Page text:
Brian Ching: A solid bet to make the team, despite being injured of late in the MLS. The Dynamo forward brings the most experience (sadly) to our frontline, but we know exactly what we’re going to get from him, and it’s not enough in the World Cup. If Dempsey doesn’t start up front, it will either be Ching or the in-form Edson Buddle. He will have a role with this team, and expect to see him off the bench.
Edson Buddle: Really? I know, it’s shocking. I can’t help but laugh every time I hear some U.S. fan of late say, “We need to bring in young guys like Edson Buddle”. Edson Buddle is 29. To put it in perspective, he’s older than both Landon Donovan and Demarcus Beasley who have featured in the last two World Cups. Buddle is absolutely “en fuego” with the L.A. Galaxy at the moment, and seems to be a good bet to make the final 23. Buddle has almost no experience internationally, with his only cap coming back in 2003. Even before this season, he had a good scoring record in the MLS. He has developed great chemistry with Donovan in L.A., which really boosts his chances not only to make the final 23, but possibly even start. His form might have boosted him ahead of Brian Ching in Bradley’s man, and it will be most interesting to see how they are prioritizeds in next week’s friendlies. Buddle is very strong in the air, and has improved immensely with his touch and finishing. He should at least play in the WC, with the possibility of starting if Bradley decides Dempsey must stay at RM.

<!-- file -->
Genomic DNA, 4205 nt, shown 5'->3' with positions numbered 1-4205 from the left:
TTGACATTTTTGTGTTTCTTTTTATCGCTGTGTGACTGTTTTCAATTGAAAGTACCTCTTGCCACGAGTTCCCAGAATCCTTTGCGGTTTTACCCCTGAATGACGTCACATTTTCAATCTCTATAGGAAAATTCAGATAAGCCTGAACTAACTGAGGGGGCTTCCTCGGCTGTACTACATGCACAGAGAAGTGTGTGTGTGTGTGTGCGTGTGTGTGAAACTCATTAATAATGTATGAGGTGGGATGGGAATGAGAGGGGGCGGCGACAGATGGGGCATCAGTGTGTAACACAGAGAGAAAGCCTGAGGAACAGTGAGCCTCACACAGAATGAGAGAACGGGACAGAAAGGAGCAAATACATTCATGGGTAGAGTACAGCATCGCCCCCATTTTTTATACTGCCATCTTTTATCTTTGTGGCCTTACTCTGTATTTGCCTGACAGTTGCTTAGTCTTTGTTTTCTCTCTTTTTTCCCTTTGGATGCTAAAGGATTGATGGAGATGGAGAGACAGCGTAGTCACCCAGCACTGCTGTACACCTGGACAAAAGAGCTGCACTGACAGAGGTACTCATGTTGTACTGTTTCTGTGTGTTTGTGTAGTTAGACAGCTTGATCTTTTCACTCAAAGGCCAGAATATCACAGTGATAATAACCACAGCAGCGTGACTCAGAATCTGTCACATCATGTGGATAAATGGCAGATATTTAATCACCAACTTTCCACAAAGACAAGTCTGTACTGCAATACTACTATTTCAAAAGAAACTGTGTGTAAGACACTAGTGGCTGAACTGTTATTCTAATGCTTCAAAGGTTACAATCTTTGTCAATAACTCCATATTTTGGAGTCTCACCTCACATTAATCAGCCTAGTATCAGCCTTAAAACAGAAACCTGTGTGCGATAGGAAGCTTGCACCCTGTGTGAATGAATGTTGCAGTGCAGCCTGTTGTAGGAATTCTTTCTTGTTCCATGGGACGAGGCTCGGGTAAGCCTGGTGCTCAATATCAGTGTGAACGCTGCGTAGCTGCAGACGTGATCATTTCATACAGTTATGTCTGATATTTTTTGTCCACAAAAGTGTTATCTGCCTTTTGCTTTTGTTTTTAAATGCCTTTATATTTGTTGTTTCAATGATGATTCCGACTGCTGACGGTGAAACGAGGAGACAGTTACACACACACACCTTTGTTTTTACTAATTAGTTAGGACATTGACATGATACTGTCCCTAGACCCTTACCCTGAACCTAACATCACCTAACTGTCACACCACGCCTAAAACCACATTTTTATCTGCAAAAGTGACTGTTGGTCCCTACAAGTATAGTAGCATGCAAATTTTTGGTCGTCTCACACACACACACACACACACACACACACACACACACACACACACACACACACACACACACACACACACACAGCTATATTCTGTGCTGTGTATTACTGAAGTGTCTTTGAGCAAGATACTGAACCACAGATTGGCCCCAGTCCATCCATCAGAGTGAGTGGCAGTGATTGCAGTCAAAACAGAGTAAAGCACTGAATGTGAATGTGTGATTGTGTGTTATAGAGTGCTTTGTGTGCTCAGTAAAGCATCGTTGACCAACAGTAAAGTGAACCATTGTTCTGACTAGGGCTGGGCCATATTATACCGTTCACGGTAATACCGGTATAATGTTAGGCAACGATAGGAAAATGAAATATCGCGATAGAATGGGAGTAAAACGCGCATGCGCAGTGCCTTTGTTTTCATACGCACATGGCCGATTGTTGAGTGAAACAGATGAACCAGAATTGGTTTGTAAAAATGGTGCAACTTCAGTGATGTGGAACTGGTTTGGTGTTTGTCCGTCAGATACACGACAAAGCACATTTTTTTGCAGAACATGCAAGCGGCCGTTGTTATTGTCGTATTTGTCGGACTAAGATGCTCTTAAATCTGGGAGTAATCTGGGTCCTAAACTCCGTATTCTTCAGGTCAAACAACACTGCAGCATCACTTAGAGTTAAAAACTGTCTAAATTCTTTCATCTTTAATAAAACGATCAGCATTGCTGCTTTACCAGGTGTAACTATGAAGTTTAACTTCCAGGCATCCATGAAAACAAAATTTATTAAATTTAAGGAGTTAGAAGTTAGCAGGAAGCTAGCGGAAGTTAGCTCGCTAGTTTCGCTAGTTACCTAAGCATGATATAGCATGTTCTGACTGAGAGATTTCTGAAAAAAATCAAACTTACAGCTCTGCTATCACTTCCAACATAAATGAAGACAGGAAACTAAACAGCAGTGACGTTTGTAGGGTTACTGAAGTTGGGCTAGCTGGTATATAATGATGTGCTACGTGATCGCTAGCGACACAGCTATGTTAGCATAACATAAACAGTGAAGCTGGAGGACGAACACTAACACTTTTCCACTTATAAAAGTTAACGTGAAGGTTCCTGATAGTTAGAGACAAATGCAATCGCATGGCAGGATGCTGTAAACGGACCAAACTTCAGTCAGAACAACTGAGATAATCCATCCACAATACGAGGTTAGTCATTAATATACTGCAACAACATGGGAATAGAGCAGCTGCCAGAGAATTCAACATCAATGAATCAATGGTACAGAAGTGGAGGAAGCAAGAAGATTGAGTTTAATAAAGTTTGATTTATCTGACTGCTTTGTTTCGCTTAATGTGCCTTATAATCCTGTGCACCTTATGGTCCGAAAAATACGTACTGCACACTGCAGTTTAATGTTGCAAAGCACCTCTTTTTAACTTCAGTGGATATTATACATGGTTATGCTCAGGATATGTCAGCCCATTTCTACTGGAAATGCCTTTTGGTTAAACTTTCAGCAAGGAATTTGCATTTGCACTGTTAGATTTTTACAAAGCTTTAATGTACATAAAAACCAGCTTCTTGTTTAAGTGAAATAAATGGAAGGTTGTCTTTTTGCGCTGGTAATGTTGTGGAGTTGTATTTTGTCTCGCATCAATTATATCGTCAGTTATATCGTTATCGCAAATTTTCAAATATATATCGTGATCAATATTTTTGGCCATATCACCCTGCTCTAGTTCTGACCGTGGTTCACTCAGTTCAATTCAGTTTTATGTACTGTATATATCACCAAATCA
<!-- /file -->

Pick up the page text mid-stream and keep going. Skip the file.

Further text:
Expect one of the following three to make it to South Africa, in the crapshoot of all crapshoots.